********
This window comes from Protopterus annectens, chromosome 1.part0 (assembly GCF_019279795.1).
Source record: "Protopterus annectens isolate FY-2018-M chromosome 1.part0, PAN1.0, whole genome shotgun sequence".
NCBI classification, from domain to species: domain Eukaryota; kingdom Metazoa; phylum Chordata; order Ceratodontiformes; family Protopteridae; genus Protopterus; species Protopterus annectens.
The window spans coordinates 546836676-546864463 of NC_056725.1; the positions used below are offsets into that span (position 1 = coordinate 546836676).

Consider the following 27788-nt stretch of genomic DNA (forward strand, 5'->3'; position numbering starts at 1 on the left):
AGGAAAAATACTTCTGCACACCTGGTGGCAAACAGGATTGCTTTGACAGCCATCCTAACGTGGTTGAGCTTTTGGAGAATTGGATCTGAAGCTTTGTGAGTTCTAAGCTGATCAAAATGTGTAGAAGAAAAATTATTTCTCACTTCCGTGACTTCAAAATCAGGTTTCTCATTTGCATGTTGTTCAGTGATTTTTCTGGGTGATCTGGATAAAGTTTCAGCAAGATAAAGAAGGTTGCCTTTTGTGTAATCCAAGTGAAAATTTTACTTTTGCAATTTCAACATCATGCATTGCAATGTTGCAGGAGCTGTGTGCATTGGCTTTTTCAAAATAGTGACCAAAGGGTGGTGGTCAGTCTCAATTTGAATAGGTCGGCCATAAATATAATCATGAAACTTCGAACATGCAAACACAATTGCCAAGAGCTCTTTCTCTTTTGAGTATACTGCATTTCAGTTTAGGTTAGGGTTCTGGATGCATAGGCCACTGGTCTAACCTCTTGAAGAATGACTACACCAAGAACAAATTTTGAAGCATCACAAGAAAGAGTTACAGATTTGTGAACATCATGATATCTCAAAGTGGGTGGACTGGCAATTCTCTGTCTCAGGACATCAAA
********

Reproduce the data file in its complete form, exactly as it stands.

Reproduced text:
This window comes from Protopterus annectens, chromosome 1.part0 (assembly GCF_019279795.1).
Source record: "Protopterus annectens isolate FY-2018-M chromosome 1.part0, PAN1.0, whole genome shotgun sequence".
NCBI classification, from domain to species: domain Eukaryota; kingdom Metazoa; phylum Chordata; order Ceratodontiformes; family Protopteridae; genus Protopterus; species Protopterus annectens.
The window spans coordinates 546836676-546864463 of NC_056725.1; the positions used below are offsets into that span (position 1 = coordinate 546836676).

Consider the following 27788-nt stretch of genomic DNA (forward strand, 5'->3'; position numbering starts at 1 on the left):
AGGAAAAATACTTCTGCACACCTGGTGGCAAACAGGATTGCTTTGACAGCCATCCTAACGTGGTTGAGCTTTTGGAGAATTGGATCTGAAGCTTTGTGAGTTCTAAGCTGATCAAAATGTGTAGAAGAAAAATTATTTCTCACTTCCGTGACTTCAAAATCAGGTTTCTCATTTGCATGTTGTTCAGTGATTTTTCTGGGTGATCTGGATAAAGTTTCAGCAAGATAAAGAAGGTTGCCTTTTGTGTAATCCAAGTGAAAATTTTACTTTTGCAATTTCAACATCATGCATTGCAATGTTGCAGGAGCTGTGTGCATTGGCTTTTTCAAAATAGTGACCAAAGGGTGGTGGTCAGTCTCAATTTGAATAGGTCGGCCATAAATATAATCATGAAACTTCGAACATGCAAACACAATTGCCAAGAGCTCTTTCTCTTTTGAGTATACTGCATTTCAGTTTAGGTTAGGGTTCTGGATGCATAGGCCACTGGTCTAACCTCTTGAAGAATGACTACACCAAGAACAAATTTTGAAGCATCACAAGAAAGAGTTACAGATTTGTGAACATCATGATATCTCAAAGTGGGTGGACTGGCAATTCTCTGTCTCAGGACATCAAA